Digital Decline in Realism


Growing up I was apart of the “Playstation generation” and with football games being a personal favourite, it got me wondering how much has it influenced the way I and others consume football?

My first memory of a football game was wondering into my brother’s room, aged 4, and on the chunky, pixelated screen of heaven was FIFA: Road to the World Cup ’98. Instantly, I was hooked, the 32-bit version with the correct offside rule (in contrast to previous versions where offside was given for passing behind you) had me consuming a type of football due to my family not having access to Sky Sports and all that until the later years of my childhood. I used to be enthralled watching my brother compete in the game mode which replicates the qualification to the World Cup and eventually going on to group stages and then knockouts.

I didn’t properly start watching football until the early to mid 2000’s and the games played a huge part in my decision to follow the sport. I must have been about 7/8 years old when I started playing the console games properly, FIFA 2003 with Roberto Carlos, Thierry Henry & Edgar Davids on the cover was my first real hit of football, which led me into getting into it seriously, we now had Sky Sports and I thought I would become a proper football fan. Surprisingly, I found the real sport boring, it was nowhere near as quick in real life as it was virtually, Henry could dribble round every player and still run the entire length of the pitch in about 20 FIFA seconds which amounts to about 5 seconds in the real world.

It was a difficult transition from the more Hollywood glam version the Playstation depicts to the more grey and dreary real life incantation. Thankfully, with age, I grew into enjoying the game for real by playing it (albeit, I was technically poor, slow and fat…But I could pull off a wicked rainbow flick) and watching my beloved Arsenal during the mid 00’s. Although, I am still partial to the game of FIFA, still.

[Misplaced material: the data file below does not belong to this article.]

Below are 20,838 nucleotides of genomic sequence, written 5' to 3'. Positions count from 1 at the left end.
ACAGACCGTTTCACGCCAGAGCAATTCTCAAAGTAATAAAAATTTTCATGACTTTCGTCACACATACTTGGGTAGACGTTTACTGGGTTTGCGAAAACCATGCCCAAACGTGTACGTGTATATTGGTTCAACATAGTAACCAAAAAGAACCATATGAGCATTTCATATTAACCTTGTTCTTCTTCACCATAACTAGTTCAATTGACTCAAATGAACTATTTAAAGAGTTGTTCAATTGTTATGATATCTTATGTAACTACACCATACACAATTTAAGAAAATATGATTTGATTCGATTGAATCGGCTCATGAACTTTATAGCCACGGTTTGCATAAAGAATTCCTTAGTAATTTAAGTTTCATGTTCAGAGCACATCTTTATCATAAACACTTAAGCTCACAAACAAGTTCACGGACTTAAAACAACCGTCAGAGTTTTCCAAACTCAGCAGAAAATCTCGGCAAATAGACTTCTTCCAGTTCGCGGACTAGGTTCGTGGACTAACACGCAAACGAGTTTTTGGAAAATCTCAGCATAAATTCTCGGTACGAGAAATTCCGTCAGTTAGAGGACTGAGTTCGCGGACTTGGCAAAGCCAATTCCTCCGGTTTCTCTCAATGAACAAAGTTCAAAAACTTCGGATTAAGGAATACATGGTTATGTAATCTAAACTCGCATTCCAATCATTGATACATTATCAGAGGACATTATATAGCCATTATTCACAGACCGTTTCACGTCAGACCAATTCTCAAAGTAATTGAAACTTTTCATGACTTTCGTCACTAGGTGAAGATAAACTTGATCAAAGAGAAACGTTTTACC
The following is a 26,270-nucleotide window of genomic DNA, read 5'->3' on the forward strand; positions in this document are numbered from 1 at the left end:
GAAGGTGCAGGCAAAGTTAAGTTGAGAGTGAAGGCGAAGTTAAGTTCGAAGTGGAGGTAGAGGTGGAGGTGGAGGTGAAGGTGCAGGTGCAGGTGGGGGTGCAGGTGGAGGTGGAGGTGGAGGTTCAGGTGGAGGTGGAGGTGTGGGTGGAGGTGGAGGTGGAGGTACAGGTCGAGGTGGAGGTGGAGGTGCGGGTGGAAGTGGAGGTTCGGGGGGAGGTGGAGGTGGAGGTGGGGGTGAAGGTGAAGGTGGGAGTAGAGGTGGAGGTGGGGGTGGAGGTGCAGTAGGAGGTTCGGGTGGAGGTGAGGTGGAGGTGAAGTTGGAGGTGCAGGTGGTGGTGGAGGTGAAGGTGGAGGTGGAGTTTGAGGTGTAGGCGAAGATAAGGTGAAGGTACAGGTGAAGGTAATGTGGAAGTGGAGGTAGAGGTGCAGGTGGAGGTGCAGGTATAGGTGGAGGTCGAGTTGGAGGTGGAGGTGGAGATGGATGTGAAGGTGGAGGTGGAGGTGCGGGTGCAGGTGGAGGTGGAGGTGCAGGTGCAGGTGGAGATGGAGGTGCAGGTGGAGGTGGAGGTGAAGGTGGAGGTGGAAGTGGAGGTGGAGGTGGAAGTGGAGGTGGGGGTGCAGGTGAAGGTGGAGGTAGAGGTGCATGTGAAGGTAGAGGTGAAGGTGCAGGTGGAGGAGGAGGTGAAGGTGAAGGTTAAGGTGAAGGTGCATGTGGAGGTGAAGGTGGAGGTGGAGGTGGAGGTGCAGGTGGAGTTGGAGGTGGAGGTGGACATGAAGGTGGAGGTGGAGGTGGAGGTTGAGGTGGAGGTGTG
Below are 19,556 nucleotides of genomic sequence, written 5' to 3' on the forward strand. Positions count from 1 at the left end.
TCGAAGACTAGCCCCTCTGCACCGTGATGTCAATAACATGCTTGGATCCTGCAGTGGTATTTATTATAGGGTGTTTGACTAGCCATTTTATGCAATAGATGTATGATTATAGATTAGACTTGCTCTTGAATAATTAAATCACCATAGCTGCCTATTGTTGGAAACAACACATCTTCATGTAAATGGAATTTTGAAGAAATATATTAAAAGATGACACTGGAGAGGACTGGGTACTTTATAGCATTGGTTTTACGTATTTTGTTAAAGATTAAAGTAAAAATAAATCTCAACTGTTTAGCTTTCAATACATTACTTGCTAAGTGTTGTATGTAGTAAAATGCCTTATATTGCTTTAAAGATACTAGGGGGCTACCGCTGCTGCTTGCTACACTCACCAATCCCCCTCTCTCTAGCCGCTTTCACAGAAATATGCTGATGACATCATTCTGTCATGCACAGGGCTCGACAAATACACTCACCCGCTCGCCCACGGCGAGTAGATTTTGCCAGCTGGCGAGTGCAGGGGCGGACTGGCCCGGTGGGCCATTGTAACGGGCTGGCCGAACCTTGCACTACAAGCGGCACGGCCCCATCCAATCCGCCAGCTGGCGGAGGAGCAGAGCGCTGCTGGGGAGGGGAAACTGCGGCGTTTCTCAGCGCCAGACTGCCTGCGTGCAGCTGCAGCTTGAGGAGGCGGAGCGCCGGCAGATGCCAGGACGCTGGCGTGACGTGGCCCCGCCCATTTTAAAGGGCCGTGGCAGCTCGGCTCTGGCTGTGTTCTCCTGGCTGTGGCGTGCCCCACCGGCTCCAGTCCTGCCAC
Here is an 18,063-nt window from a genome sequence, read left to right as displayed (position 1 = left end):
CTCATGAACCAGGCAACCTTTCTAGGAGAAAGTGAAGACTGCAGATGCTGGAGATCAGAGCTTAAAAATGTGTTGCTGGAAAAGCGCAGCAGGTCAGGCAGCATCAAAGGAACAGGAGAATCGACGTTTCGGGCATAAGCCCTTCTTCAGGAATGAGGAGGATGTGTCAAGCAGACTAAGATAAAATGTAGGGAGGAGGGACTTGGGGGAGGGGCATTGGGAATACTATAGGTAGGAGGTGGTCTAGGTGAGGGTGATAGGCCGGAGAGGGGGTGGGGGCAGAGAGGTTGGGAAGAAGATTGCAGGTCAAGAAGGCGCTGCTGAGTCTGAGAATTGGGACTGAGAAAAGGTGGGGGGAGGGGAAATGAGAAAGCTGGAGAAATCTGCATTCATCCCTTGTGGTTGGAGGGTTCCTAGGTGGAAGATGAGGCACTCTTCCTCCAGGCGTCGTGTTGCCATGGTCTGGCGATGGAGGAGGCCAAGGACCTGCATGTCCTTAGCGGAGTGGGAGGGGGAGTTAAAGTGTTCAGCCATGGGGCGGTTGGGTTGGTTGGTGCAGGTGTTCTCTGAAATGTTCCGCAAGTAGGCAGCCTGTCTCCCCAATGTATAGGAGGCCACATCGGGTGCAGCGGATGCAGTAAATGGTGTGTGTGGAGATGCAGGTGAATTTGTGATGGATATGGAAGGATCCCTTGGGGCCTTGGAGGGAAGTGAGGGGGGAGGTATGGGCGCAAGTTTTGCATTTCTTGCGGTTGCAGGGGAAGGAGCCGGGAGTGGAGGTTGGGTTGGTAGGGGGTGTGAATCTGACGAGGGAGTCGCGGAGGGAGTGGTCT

This got me wondering about the kids growing up now with the more “realistic” up to date games. For example, FIFA 13 boasts a career mode where you control a team as a manager, making transfers, adapting the formation and even changing the kit numbers and boots. When I was growing up it was just pass and run, now days you’re as close as managing a team without actually obtaining any of your coaching badges and licences. I have seen a large amount of teenagers on the internet, discussing players they have found through FIFA, either boasting how good or how bad a player based upon their form in a game, which hints at some kind of perverse virtual scouting based on a database of players controlled by a human. Granted, I presume there is some realism in player’s statistics and their growth but as an owner of this game, I have signed Mezut Ozil for West Brom at a grand total of £29,000,000 and in an Arsenal career mode, I had to pay Theo Walcott a £20,000 bonus, compared to his actual bonus in real life which was nearer the £3,000,000 mark.

I understand it broadens the horizons of footballing knowledge and introduces you to players around the world but I think the judging of them through a virtual adaptation is poor. Anyway, I don’t think anything is better than watching foreign leagues or waiting for a World Cup or European Championships to come round to be seduced by the new talent that’s on show, it’s a nicer surprise and far more reliable.

Aaron Young @ThisNeedsAGoal